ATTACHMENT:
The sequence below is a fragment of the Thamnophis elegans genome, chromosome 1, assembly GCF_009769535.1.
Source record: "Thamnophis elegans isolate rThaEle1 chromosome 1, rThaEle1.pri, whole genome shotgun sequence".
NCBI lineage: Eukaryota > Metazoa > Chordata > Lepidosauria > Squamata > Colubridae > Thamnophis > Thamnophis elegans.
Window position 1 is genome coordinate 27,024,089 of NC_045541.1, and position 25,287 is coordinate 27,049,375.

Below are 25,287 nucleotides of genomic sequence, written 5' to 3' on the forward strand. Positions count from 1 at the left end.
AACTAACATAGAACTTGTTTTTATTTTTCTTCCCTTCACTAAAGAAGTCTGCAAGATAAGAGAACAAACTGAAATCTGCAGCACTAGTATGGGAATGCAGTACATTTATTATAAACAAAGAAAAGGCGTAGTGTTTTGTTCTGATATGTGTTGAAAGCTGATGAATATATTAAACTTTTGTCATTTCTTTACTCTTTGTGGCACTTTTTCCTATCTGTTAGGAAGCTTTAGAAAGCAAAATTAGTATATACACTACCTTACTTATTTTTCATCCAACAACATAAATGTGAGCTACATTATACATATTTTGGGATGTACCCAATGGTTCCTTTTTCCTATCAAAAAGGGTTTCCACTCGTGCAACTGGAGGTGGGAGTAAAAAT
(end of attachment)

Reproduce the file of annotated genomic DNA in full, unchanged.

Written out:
The sequence below is a fragment of the Thamnophis elegans genome, chromosome 1, assembly GCF_009769535.1.
Source record: "Thamnophis elegans isolate rThaEle1 chromosome 1, rThaEle1.pri, whole genome shotgun sequence".
NCBI lineage: Eukaryota > Metazoa > Chordata > Lepidosauria > Squamata > Colubridae > Thamnophis > Thamnophis elegans.
Window position 1 is genome coordinate 27,024,089 of NC_045541.1, and position 25,287 is coordinate 27,049,375.

Below are 25,287 nucleotides of genomic sequence, written 5' to 3' on the forward strand. Positions count from 1 at the left end.
AACTAACATAGAACTTGTTTTTATTTTTCTTCCCTTCACTAAAGAAGTCTGCAAGATAAGAGAACAAACTGAAATCTGCAGCACTAGTATGGGAATGCAGTACATTTATTATAAACAAAGAAAAGGCGTAGTGTTTTGTTCTGATATGTGTTGAAAGCTGATGAATATATTAAACTTTTGTCATTTCTTTACTCTTTGTGGCACTTTTTCCTATCTGTTAGGAAGCTTTAGAAAGCAAAATTAGTATATACACTACCTTACTTATTTTTCATCCAACAACATAAATGTGAGCTACATTATACATATTTTGGGATGTACCCAATGGTTCCTTTTTCCTATCAAAAAGGGTTTCCACTCGTGCAACTGGAGGTGGGAGTAAAAAT